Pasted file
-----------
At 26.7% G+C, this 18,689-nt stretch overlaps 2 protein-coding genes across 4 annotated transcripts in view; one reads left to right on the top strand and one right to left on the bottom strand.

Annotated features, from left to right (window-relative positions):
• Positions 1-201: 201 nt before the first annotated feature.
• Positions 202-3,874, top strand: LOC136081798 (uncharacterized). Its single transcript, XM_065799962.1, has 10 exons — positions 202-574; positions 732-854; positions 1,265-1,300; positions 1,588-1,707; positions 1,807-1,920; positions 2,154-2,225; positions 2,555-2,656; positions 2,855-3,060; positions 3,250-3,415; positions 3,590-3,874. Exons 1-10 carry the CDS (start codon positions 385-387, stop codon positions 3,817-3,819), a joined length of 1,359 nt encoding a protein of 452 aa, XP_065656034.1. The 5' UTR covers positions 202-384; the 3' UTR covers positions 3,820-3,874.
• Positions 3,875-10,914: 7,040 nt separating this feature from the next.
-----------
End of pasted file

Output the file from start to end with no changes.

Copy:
At 26.7% G+C, this 18,689-nt stretch overlaps 2 protein-coding genes across 4 annotated transcripts in view; one reads left to right on the top strand and one right to left on the bottom strand.

Annotated features, from left to right (window-relative positions):
• Positions 1-201: 201 nt before the first annotated feature.
• Positions 202-3,874, top strand: LOC136081798 (uncharacterized). Its single transcript, XM_065799962.1, has 10 exons — positions 202-574; positions 732-854; positions 1,265-1,300; positions 1,588-1,707; positions 1,807-1,920; positions 2,154-2,225; positions 2,555-2,656; positions 2,855-3,060; positions 3,250-3,415; positions 3,590-3,874. Exons 1-10 carry the CDS (start codon positions 385-387, stop codon positions 3,817-3,819), a joined length of 1,359 nt encoding a protein of 452 aa, XP_065656034.1. The 5' UTR covers positions 202-384; the 3' UTR covers positions 3,820-3,874.
• Positions 3,875-10,914: 7,040 nt separating this feature from the next.